Disclaimer: The information provided is not meant to be all-encompassing. Every insurance company and state is different. call your agent to make sure you are fully protected!
Every month we will be bringing you a week of Insurance Info packed with tips and things you need to know!
There are so many different types of insurance out there that this article could realistically be 10 or more pages long. (You already know this because you read your insurance policy cover to cover, right?) But we won’t bore you with all of that
junk, instead we’ve provided you with the most common types of insurance and the differences between them so you can fully understand what you’re being covered for or what you’re not.
Talk the Talk
Here is a quick rundown on some insurance terms and coverage types you’ll need to know!
Dwelling- This is the main structure of your home, such as the flooring, walls, windows and roof. Agents will run a replacement cost estimator (RCE) to determine the cost needed to rebuild it from the ground up.
Contents- This coverage basically insures everything that would fall out if you turned your house upside down; such as, clothing, electronics, and furniture. Most companies have specific limits for contents that typically include artwork, firearms and jewelry. If you have an expensive art collection, or any of these specialty items advise your agent so additional coverage can be added to your policy. (Don’t assume anything is covered just because you have insurance!) Contents coverage can typically be insured at actual cash value, or replacement cost.
Replacement Cost- If your house were to burn down there should be enough coverage in place to fully rebuild, including labor and materials. Replacement cost will allow your home, or contents to be replaced at today’s value exactly as it was; meaning, you cannot add major custom upgrades unless the home was originally in that state prior to the fire.
Actual Cash Value- This coverage is the opposite of Replacement Cost, meaning if you have a claim the things that need to be repaired, or replaced will be done at depreciated value rather than at today’s value. (Think about car’s blue book value, but concerning your personal belongings. Everything depreciates the minute you drive away from the store.)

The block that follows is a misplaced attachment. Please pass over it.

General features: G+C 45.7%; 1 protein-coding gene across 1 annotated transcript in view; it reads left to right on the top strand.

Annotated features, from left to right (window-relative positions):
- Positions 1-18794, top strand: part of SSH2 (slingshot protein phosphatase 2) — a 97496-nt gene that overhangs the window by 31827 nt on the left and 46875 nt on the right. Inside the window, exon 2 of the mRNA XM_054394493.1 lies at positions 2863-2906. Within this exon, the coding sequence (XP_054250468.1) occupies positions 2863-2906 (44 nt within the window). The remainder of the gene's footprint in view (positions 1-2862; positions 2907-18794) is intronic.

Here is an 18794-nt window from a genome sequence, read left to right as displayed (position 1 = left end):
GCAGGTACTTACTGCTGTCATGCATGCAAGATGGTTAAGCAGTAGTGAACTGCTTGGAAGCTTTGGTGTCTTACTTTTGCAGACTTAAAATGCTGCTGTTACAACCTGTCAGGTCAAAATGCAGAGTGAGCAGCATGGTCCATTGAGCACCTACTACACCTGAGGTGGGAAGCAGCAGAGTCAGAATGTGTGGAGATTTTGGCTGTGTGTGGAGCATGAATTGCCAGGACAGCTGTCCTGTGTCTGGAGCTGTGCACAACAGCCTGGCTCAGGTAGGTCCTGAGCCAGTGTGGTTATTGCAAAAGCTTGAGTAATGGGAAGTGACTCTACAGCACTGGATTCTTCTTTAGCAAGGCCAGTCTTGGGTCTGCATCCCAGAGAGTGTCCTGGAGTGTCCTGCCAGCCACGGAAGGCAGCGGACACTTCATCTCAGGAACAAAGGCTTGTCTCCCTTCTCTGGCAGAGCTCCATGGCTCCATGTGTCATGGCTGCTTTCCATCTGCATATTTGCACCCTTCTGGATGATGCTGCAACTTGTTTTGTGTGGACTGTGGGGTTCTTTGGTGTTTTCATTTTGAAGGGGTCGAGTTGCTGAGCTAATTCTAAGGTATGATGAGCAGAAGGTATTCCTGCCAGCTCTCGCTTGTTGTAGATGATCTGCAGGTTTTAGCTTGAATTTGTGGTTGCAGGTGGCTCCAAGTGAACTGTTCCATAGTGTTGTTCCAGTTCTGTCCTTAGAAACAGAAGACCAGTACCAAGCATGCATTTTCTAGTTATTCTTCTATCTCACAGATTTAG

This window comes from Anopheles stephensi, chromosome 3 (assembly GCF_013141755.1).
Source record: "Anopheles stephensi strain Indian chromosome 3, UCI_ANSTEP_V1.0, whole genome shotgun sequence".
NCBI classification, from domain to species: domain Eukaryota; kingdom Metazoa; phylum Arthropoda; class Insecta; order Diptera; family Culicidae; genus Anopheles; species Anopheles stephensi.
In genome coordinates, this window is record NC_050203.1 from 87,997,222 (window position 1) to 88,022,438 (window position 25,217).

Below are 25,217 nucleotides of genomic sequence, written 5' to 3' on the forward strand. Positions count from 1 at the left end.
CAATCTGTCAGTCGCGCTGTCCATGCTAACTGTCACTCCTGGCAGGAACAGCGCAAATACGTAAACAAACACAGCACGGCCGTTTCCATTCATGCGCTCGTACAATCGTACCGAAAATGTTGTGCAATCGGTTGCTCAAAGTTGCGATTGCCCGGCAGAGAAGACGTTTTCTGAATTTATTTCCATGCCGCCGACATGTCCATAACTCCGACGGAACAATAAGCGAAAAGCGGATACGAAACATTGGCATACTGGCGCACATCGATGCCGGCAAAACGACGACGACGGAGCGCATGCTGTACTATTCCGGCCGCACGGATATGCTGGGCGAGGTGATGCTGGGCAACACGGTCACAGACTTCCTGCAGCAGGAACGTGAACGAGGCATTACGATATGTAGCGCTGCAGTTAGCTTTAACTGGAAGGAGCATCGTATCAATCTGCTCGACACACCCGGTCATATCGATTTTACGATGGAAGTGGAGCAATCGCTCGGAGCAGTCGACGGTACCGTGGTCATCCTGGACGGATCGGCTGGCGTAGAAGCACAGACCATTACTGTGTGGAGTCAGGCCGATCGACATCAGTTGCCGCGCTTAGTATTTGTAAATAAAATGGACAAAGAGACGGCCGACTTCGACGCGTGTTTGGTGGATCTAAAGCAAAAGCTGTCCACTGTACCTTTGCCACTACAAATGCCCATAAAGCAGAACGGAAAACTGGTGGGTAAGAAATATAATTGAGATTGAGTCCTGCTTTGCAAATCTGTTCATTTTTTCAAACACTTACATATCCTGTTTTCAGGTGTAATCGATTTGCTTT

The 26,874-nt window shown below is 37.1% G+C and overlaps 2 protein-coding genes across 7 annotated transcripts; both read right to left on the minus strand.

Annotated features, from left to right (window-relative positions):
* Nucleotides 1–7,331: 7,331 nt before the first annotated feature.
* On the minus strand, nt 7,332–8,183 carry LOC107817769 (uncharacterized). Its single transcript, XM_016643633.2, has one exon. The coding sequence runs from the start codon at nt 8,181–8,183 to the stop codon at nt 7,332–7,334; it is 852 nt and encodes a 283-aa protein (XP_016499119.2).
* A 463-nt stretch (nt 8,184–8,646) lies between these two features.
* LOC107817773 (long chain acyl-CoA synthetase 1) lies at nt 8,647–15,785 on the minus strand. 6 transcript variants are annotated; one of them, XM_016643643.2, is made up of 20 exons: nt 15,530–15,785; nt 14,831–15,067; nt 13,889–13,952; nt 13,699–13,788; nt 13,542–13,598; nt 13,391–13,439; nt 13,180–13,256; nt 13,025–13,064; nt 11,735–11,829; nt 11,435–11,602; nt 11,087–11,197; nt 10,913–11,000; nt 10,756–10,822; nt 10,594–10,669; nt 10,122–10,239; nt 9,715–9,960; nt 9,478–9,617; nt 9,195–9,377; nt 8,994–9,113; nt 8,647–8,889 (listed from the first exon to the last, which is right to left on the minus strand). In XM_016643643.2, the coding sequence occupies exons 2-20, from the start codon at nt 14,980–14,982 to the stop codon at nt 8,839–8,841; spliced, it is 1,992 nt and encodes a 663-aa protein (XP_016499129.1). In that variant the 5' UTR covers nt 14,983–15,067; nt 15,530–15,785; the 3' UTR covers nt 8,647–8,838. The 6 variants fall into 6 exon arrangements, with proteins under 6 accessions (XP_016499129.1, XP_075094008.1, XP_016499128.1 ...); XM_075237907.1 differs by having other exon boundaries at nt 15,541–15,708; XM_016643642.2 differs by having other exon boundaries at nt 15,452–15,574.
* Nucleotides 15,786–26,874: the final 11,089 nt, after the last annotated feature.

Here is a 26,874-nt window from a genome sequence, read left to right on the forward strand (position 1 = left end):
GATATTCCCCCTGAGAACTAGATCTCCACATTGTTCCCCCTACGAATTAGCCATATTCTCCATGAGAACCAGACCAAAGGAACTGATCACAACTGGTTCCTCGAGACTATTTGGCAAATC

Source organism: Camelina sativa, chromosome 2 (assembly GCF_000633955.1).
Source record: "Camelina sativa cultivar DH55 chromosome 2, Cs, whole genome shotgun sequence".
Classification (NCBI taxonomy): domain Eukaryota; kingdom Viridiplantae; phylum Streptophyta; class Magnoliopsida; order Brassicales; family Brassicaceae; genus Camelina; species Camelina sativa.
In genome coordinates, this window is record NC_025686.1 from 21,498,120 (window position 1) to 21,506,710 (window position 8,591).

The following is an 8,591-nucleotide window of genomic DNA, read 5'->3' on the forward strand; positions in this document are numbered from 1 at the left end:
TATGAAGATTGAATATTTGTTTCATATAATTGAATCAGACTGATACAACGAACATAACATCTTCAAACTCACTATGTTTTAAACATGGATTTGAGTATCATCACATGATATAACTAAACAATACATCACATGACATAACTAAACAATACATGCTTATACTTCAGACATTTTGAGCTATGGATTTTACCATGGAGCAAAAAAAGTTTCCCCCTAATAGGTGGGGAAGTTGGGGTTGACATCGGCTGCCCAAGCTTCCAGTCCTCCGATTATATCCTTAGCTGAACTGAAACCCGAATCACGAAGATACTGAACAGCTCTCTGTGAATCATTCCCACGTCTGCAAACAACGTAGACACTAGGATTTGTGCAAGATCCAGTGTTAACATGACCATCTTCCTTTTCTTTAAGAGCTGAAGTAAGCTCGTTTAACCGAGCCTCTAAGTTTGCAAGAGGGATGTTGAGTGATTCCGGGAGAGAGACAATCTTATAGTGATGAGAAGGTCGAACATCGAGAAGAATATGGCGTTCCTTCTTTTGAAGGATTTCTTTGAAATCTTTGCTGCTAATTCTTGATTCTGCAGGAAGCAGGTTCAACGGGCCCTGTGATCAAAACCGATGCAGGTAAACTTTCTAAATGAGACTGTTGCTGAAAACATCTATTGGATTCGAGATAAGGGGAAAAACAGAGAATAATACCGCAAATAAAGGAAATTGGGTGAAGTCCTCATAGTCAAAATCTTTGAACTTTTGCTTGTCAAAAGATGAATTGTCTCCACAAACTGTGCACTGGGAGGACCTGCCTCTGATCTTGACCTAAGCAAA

Personal Liability- This coverage is to financially protect you if you are being sued, or are involved in a lawsuit due to an injury that happened on your property, or for damage you caused to another person’s property.
Medical Payments- This coverage comes in handy if someone injures themselves on your property. ( Example: If you have a children’s birthday party at your home and a child is hurt in any manner- trips, bumps their head, etc.- you as the homeowners are liable.)
Mold Coverage- This coverage is typically broken down to mold property and mold liability coverage to protect your home from damage cause by mold, or fungi. The mold could be caused by a leak, overflow of water, etc. Contact your insurance carrier at the first signs of mold! It can become EXTREMELY expensive!
Claim/ Loss – If your property incurs damage, or if you are being sued you would need to report a claim to your insurance company to determine if you have coverage on your policy to cover the cost.
TIP! Every insurance company has different policy limits, exclusions and guidelines. Your agent can usually quote your home with multiple companies to save money, but make sure you know what the difference is before choosing the lowest price.
Coverage for Dwelling & Contents